OCD counselling and having a counsellor on hand for those times your OCD can take over your life. That talk and support can be just what you need to help you at the vital time of losing control.
OCD has no boundaries or specific type of person it clings too, it can happen to us all and take over.
Our professional online counsellors are experienced in dealing with men and women suffering from a wide range of OCD issues and are here to listen to you and never judge.
If OCD is affecting or taking over your life or you are spiralling into a dark place that’s getting out of control, speak to one of our OCD counsellors today. We understand exactly what you are going through.
OCD, otherwise known as Obsessive Compulsive Disorder is a type of illness where sufferers begin to obsess over a particular thing in their lives and have obsessive thoughts all the time. An example of this could be cleaning or washing. OCD obsessions can get very intense for the sufferer and the general way that people can overcome these feelings, is to actually repeat something – such as cleaning – until they are satisfied.
There are as many as 640,000 people in the UK that are living with OCD at any one time. With around 320,000 of those people suffering from very severe symptoms of the illness, where as many others only seem to have milder symptoms.
Many people see OCD sufferers as people who just want to clean their homes over and over again or wash their hands constantly. However, the real answer is that OCD is much more complicated than that and is a very complex illness. It can make even the simplest of day-to-day tasks feel like a chore. The biggest obstacle for friends and family is to actually understand the illness and how it works. OCD can also make relationships that bit harder to work with and more time will be needed if you are living with someone, or know someone, with the condition.
OCD is an illness that effects people in a lot of different ways. There are many different symptoms and depending on the type or severity of your case. Although there are different types of the illness, there are some behaviours that are constant and can be seen in most cases.
The four main behaviours found in OCD are:
– An intrusive and uncontrollable thought that enters your mind.
– Feeling stressed and anxious due to the obsession.
– Find a compulsive need to exercise repetitive acts or behaviours because of the stress or anxiety that the obsession has caused.
– Temporary relief from the stress or anxiety is gained from the compulsive behaviour. This cycle repeats when the obsession returns, usually soon after.
With OCD, there are many obsessions that sufferers tend to develop and carry on with for many years, depending on how long the illness effects them. These include:
- Uncontrollable and persistent thoughts
These obsessions can be intrusive into a individual’s life and can make living a real chore. Even when you begin to understand that the obsessions are involuntary, it can be difficult to figure out why you have them. However, on the other hand, you are not likely to act on your troubling thoughts as these obsessions will help to relive you from bad thoughts, however, it’s a vicious cycle.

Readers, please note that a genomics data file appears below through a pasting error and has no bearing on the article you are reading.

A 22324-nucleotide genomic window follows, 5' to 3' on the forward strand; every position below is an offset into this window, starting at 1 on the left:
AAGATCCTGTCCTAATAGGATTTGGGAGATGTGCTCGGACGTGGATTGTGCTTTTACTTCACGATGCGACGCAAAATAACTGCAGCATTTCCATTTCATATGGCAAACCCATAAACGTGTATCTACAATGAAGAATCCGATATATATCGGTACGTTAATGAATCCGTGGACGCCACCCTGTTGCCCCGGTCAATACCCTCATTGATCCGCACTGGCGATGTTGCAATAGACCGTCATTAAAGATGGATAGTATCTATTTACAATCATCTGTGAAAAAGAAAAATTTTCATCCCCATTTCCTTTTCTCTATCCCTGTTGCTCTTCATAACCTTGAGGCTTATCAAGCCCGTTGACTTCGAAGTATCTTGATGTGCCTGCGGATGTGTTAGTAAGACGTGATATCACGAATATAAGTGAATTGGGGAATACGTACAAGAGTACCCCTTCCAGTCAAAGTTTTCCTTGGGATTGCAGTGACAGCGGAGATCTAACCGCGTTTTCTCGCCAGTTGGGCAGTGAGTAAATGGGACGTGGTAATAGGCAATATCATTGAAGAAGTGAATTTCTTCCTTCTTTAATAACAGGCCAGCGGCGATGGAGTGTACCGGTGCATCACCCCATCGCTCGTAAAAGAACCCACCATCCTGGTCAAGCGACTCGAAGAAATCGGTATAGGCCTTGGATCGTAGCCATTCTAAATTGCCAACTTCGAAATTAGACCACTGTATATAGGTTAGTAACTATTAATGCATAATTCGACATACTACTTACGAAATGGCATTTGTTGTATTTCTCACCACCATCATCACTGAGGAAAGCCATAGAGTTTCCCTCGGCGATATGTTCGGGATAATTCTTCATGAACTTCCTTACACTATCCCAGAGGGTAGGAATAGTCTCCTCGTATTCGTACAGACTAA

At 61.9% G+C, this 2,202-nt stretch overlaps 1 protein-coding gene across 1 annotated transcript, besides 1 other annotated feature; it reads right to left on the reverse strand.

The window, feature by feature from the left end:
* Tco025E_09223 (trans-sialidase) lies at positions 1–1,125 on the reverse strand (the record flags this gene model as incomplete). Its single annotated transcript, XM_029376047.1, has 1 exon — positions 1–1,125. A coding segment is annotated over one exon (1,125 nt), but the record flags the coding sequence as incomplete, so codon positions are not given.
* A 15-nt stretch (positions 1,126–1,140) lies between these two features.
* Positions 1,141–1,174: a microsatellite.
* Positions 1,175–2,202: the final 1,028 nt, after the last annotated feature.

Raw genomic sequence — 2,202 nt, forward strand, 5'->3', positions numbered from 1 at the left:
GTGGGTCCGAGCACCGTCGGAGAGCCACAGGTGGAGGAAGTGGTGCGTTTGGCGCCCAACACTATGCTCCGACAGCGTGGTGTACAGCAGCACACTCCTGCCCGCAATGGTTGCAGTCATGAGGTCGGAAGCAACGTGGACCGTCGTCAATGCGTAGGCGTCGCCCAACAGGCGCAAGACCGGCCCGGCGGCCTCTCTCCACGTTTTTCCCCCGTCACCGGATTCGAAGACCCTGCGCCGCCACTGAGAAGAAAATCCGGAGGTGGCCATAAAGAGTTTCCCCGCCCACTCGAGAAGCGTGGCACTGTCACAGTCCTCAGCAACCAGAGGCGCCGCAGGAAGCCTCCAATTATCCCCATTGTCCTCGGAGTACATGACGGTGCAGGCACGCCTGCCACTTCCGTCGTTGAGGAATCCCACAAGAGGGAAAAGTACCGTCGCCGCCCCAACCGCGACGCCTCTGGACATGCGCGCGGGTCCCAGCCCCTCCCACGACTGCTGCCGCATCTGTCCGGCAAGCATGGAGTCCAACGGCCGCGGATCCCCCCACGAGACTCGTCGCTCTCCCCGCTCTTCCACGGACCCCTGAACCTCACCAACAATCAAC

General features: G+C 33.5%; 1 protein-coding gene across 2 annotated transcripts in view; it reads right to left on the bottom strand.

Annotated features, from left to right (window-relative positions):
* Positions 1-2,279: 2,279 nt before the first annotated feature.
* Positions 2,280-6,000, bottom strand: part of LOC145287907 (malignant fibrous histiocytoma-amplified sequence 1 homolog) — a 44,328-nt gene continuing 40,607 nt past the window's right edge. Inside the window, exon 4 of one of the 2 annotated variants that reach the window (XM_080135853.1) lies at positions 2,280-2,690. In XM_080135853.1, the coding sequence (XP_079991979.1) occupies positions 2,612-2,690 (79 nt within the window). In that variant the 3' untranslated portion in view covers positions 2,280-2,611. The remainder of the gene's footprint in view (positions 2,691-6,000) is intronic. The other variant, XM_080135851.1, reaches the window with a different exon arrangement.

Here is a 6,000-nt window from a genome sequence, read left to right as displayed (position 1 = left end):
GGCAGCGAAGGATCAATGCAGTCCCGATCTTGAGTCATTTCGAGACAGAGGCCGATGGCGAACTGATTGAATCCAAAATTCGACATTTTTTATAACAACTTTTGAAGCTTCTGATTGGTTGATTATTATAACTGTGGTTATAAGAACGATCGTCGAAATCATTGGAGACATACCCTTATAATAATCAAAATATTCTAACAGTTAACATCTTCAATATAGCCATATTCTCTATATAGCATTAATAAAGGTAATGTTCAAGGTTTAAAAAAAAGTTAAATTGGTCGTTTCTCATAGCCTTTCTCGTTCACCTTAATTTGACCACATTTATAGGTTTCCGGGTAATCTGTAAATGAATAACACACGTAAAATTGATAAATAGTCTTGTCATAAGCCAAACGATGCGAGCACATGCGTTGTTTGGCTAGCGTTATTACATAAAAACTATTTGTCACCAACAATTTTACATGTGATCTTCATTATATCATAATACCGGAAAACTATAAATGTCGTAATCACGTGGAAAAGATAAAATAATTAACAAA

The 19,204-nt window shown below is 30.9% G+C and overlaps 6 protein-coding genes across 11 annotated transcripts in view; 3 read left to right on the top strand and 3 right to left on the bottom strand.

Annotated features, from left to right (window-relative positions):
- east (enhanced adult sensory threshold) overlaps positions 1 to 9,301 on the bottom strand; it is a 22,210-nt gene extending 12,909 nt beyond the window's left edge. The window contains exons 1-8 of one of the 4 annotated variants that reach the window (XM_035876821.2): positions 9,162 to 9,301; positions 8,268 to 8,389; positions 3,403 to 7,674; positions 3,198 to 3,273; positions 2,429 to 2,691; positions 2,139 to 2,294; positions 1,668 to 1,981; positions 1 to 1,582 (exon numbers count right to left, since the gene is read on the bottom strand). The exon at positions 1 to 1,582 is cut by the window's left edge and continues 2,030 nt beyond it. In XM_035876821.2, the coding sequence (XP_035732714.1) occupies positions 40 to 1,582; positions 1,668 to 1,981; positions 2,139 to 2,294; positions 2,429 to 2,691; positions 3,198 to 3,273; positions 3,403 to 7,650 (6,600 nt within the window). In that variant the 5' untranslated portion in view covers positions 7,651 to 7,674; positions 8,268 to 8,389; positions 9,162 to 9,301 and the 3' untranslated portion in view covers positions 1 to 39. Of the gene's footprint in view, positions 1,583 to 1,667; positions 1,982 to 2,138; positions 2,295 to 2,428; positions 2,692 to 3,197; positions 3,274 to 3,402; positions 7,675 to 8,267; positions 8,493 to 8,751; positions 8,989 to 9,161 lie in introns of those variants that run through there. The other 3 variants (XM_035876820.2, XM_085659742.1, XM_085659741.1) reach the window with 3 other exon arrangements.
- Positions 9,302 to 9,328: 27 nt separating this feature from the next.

If you have OCD, you might worry about:
- Catching an illness, especially ones publicized in the media.
- Causing sexual or physical harm to yourself or others.
- The contamination of something (an object, a person etc.).
- Arranging everything in a particular order, be it symmetrical or otherwise.
- Having violent thoughts.
- Causing a road accident whilst driving.
- A bad thing happening unless you check something repetitively.
You may be aware that these worries and fears are irrational, but you will be unable to control them. You might try and fight these above symptoms, however, doing some may cause more harm than good.
Compulsions are what we call natural responses to certain emotions, such as anxiety or feelings of discomfort in different situations or sudden feelings of fear. Examples of compulsions include: mental formalities and physical behavioural traits. When you have compulsive behaviour, it is seen to be structured around a routine in order to prevent any type of danger from taking place. Many people feel like they have a responsibility to complete certain actions.
An example of a compulsion can be explained through cleaning: Many people won’t need to or wont have the need to clean their hands unless they are dirty, however, a person suffering from OCD will keep on washing their hands over and over until they feel clean, which they already were. Another example is that a sufferer might do this to stop the spread of a disease that you have a very low risk of getting.
Here are some examples of OCD compulsions:
The avoidance of people, places or situations to avoid an intrusive thought.
Cleaning to excess (clothes, objects, the house).
Thought patterns or mental exercises that neutralise an obsessive thought.
After a word is spoken, instantly saying another word to counteract a negative repercussion.
The avoidance of sharp objects, such as a knife, to prevent hurting others.
Checking of locks, light switches, radiators etc. to try to prevent the dangers associated with them i.e. getting burgled, electrical fires or pipes freezing.